They are committed to ethical and sustainable use of the land, creating small scale co-operative or family farms, which grow natural food for domestic consumption. They have also set up thousands of schools and health clinics, as well as a university and a natural medicine factory.

They emphasise the importance of keeping the rural population out of the cities and preventing further large-scale migration to urban slums, which are often built precariously on any available space. The dangers of this were made apparent earlier this year, when nearly 1,000 people were killed in Rio de Janeiro by large mudslides that destroyed slums built on steep hills.Map of Agricultural Areas in Brazil

Organising for Rights

For the people involved, the importance of being in groups such as the MST cannot be underestimated. Through these sorts of organisations, people who would otherwise be working in slave-like conditions for industrial farms or living in the slums of the major cities are given opportunities for acquiring land, education and healthcare. These people gain rights and dignity that they would otherwise never have.

Grassroots movements such as the MST and activists such as Ribeiro are crucial to democratisation and reform in Brazilian society. Those who would otherwise be voiceless are empowered through direct action, which includes occupying land and buildings, blockading highways, and marching from city to city.

While the former president, Luiz Inácio Lula da Silva, was often celebrated as a champion of social welfare, land reform remained one of his less progressive policies. While traditionally seen as an ally of those who sought land reform, Lula is now perceived by the MST to have taken sides with the large landowners and agribusinesses, by helping to considerably expand their practices throughout Brazil.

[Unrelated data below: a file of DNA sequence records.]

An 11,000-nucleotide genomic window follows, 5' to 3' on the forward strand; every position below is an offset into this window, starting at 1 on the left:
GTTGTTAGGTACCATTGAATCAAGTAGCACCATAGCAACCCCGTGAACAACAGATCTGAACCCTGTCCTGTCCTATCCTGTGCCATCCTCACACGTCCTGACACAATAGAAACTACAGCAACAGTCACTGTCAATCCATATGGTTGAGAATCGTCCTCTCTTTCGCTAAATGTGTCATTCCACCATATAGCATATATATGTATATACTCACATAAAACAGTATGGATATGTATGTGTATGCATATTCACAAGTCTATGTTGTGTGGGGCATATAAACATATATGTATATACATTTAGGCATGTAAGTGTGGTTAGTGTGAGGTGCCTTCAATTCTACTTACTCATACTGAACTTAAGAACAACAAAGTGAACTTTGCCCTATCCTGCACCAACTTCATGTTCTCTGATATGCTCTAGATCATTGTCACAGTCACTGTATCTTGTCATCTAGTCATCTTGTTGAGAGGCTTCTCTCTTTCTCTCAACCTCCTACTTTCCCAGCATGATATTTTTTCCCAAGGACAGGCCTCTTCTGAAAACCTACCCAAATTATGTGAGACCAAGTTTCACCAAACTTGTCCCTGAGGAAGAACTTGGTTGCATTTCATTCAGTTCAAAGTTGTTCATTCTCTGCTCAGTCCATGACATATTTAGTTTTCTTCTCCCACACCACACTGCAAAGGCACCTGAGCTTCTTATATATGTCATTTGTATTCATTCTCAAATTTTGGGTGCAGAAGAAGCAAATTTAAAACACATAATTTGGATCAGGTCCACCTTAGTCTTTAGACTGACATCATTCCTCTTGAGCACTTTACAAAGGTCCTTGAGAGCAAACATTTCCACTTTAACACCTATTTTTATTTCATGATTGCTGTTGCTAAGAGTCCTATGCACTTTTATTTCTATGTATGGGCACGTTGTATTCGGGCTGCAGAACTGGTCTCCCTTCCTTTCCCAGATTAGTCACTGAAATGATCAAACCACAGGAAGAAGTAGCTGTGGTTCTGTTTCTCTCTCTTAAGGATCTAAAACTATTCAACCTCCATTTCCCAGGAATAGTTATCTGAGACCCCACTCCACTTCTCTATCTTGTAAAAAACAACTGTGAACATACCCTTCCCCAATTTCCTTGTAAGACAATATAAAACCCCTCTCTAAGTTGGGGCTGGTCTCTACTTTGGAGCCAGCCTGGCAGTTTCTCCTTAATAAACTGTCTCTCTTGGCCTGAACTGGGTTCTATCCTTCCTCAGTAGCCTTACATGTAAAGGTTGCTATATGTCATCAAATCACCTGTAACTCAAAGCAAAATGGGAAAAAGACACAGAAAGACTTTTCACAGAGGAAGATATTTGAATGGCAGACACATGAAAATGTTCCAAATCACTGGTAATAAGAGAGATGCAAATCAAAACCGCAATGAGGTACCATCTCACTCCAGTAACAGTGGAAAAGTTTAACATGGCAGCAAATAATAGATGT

Between 2003 and 2007, state support for the rural elite was seven times higher than that offered to family farmers, even though the latter represented 87% of the work force and produced the bulk of domestic food consumption. A leader of the MST is reported to have said that their former friend, Lula, “has now become a friend of our enemies.” His successor Dilma is also seen to have inherited this particular mantle.

Brazil’s Tensions

While programs such as Bolsa Família and Fome Zero have helped to raise millions out of poverty and provide them with basic security, groups such as the MST argue that they do not provide the structural reform that is necessary to combat the extreme inequality, exclusion, division and racism that is present in the old structures of Brazilian society. Brazil’s economic successes have helped to turn it into one of the world’s most powerful economies, but soaring GDP has not solved the country’s social problems. Instead, the MST and others would argue that it has merely benefited a select elite.

This sort of activism marks the tensions within Brazilian society. Other examples of class conflict involve street gangs, drugs and violence. It is important that grassroots movements continue to push for environmentally and socially sustainable use of the land, protecting the forests and providing dignity and security to the poorest and most marginalised Brazilians.